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Injuries and Illnesses Treated at the World Trade Center, 14 September–20 November 2001

Published online by Cambridge University Press:  28 June 2012

Kara R. Perritt*
Affiliation:
Division of Safety Research, National Institute for Occupational Safety and Health, Morgantown, West Virginia, USA
Winifred L. Boal
Affiliation:
Division of Surveillance, Hazard Evaluations, and Field Studies, National Institute for Occupational Safety and Health, Cincinnati, Ohio, USA
*
Chief, Special Studies TeamSurveillance and Field Investigations BranchDivision of Safety ResearchNational Institute for Occupational Safety and Health1095 Willowdale Road, M/S 1808Morgantown, WV 26505USA E-mail: kperritt@cdc.gov

Abstract

Introduction:

In response to the 11 September 2001 terrorist attacks on the World Trade Center (WTC), the United States Public Health Service (USPHS) deployed Disaster Medical Assistance Teams (DMATs) and the Commissioned Corps to provide on-site, primary medical care to anyone who presented. Patients included rescue and recovery workers, other responders, and some members of the general public.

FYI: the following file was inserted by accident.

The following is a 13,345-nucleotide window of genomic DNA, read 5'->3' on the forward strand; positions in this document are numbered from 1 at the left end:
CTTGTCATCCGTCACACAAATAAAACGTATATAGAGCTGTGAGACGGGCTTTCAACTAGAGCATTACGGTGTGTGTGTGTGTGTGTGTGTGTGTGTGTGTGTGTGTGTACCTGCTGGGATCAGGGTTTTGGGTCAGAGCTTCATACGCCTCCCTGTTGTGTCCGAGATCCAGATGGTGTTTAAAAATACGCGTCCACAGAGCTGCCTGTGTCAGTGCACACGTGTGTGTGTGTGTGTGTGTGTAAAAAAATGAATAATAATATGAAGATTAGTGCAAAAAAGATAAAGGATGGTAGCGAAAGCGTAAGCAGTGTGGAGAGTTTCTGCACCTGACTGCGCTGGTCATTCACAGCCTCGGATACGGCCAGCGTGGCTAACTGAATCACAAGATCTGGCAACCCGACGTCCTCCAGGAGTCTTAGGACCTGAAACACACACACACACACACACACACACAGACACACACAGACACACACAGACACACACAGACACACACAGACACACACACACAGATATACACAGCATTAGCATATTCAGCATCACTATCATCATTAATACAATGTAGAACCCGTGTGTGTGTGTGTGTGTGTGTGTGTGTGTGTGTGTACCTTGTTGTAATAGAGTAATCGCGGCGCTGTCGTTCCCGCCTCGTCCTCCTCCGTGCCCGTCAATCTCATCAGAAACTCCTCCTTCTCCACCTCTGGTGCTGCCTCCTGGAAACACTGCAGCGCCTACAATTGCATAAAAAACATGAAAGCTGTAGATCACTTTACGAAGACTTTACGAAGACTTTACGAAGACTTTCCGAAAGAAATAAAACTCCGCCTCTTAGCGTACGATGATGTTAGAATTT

Objective:

A descriptive analysis of WTC-USPHS patient records was conducted in order to better understandthe short-term impact of the WTC site on the safety and health of individuals who were at or near the site from 14 September–20 November 2001.

Methods:

The Patient Treatment Record forms that were completed for each patient visit to these USPHS stations over the 10-week deployment period were reviewed.

Results:

Patient visits numbered 9,349, with visits peaking during Week 2 (21–27 September). More than one-quarter of the visits were due to traumatic injuries not including eye injuries (n = 2,716; 29%). Respiratory problems comprised more than one-fifth of the complaints (n = 2,011; 22%). Eye problems were the third most frequent complaint (n = 1,120; 12%). With respect to the triage class, the majority of visits fell into the lowest category of severity (n = 6,237; 67%).

Conclusion:

USPHS visits probably were skewed to milder complaints when compared to analyses of employer medical department reports or hospital cases; however, given the close proximity of the USPHS stations to the damage, analysis of the USPHS forms provides a more complete picture of the safety and health impact on those who were at or near the WTC site.

Type
Original Research
Copyright
Copyright © World Association for Disaster and Emergency Medicine 2005

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